March: Small Press Month is Upon Us

BY MADDIE SCHMIDT madelyn.schmidt@go.mnstate.edu

March is Small Press Month! What is Small Press Month, you ask? Small Press Month is a way to celebrate publishers and authors around the world. It aims to highlight small publishing houses themselves, as well as the various writers they represent.

What is unique about small presses?

Small presses often work with a diverse, unique array of writers, working to publish those literary voices that big publishers won’t. People who work at small publishing houses are passionate and driven about the work they do. They care about literature, and they care about featuring bold, exceptional writers. 

These independent publishers are essential for writers; writers don’t have to compete against every other wanna-be author and rely on big publishing houses anymore. Indie presses provide so many more avenues to get your book published. Plus, small presses can take risks with what they publish, trying new things and letting creativity shape their decisions. 

How was Small Press Month started?

Small Press Month was invented by two companies in 1996: New York City-based Small Press Center and California-based Publishers Marketing Association. Their intention in creating this celebratory event was to highlight small presses around the world and advocate for their work in the face of the traditional big publishing houses. They wanted to encourage small publishers to keep doing what they’re doing, fighting for their unique work to be read. According to daysoftheyear.com, “It takes courage and strength of spirit to stand up and publish in the face of the large publishers.”

How can you celebrate Small Press Month?

Local libraries and bookstores often create displays of small press books during Small Press Month. Check out or buy these books to support indie presses and their authors. You can also visit bookstores of small presses, like the Milkweed Editions bookstore located in Minneapolis, MN. You could attend this event at Dream Haven Books and Comics (Minneapolis) on March 19 to learn about how a small press runs.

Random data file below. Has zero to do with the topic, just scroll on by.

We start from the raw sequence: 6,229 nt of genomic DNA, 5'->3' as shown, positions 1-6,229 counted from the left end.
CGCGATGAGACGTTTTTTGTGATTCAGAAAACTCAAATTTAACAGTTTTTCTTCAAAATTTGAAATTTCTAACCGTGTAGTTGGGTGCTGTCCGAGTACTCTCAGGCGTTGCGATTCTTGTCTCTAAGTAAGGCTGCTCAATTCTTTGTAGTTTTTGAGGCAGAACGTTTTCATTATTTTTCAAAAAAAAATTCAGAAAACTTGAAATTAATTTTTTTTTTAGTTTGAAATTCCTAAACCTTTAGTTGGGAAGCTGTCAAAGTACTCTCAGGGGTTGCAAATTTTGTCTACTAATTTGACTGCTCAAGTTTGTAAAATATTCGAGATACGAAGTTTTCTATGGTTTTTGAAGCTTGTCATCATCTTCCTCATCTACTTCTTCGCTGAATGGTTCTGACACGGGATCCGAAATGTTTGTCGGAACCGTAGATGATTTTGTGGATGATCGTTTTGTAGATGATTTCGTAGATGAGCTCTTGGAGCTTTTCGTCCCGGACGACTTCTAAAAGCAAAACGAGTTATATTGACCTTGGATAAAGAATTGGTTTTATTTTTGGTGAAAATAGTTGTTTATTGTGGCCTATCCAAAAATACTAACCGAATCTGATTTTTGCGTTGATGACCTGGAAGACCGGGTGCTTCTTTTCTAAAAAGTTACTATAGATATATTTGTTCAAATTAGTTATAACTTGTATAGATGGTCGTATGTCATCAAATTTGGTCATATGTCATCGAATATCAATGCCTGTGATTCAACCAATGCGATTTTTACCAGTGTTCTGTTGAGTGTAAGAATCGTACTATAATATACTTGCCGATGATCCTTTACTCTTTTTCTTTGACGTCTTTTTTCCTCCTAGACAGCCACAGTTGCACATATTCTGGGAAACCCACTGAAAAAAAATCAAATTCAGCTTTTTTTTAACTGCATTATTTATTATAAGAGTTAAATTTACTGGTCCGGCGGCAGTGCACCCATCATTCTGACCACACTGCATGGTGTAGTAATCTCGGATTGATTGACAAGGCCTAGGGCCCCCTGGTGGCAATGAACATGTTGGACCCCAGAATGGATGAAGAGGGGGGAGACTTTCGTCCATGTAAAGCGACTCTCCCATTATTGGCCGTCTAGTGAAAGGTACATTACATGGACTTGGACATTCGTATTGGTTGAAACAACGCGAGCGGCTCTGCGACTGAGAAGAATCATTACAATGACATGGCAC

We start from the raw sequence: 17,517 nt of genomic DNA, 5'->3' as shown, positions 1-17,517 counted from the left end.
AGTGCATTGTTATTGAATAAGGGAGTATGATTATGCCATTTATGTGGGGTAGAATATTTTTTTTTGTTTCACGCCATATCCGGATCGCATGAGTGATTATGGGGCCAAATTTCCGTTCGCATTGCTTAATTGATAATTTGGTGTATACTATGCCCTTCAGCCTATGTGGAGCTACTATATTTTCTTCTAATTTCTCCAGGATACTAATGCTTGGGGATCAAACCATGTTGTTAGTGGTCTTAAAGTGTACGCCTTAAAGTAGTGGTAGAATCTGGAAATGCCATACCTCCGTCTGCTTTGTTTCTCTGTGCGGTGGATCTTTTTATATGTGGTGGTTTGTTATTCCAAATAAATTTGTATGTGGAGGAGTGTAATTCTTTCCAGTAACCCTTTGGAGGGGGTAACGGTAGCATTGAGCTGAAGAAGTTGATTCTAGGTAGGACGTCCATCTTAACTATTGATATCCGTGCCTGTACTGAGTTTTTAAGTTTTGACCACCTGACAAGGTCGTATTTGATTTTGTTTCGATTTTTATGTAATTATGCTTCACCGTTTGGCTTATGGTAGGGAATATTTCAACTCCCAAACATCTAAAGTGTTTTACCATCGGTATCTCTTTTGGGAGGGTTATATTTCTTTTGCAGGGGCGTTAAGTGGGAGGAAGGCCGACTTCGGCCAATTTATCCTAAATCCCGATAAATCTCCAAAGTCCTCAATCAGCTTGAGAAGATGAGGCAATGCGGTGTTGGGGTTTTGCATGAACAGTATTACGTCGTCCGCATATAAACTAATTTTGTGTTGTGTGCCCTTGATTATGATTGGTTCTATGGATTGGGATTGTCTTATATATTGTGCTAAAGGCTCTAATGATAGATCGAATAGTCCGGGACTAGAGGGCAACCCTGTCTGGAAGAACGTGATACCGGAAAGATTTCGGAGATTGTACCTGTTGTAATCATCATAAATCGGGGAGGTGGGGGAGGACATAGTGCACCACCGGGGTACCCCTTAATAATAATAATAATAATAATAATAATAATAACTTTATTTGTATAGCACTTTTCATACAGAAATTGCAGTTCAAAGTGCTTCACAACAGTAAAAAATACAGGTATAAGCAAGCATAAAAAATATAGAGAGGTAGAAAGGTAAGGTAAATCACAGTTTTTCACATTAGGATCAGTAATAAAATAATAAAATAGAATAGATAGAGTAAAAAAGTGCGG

Or, right from the comfort of your home or favorite coffee shop, you can check out websites of small presses and order their books online to support them. I would suggest Graywolf Press, Coffee House Press, New Rivers Press, or Grove Atlantic, just to name a few.

Small Press Distribution, New Rivers Press’s very own book distributor, is also a great way to find and acquire small press books.

Additionally, you should follow New Rivers Press on social media (@newriverspress) to see our interns’ favorite small presses and small press books, which will be featured throughout March.

Some of my favorite small press books

  • Into the Sun by Deni Ellis Béchard, published by Milkweed Editions
  • Deep Calls to Deep by Jane Medved, published by New Rivers Press
  • The Sarah Book by Scott McClanahan, published by Tyrant Books
  • History of Wolves by Emily Fridlund, published by Grove Atlantic
  • Nighttime on the Other Side of Everything by Sarah Kobrinsky, published by New Rivers Press

*references used to write this blog post: https://www.daysoftheyear.com/days/small-press-month/, https://www.tckpublishing.com/complete-guide-to-small-press-publishing-for-writers/, other links included in body text

My Favorite Book Series as a Child

BY KATELYN MARTINSON

I’ve always been a bit of a bookworm and never passed up a chance to read as a child. I can remember the excitement I felt each time I was able to visit the library and get lost in new worlds. Choosing my five favorite book series that I loved when I was younger was NOT easy and took much time and consideration. That being said, here is my list of books (in no particular order). Hopefully some of your favorites made the list!

1. Junie B. Jones by Barbara Park: Junie B. Jones is a series mixed with humor and sass that tags along with the main character at the start of kindergarten. Throughout the series, Junie B. must face the highs and lows of not only kindergarten and elementary school, but also events like not being an only child anymore. Told from Junie’s perspective, it’s a classic that doesn’t disappoint.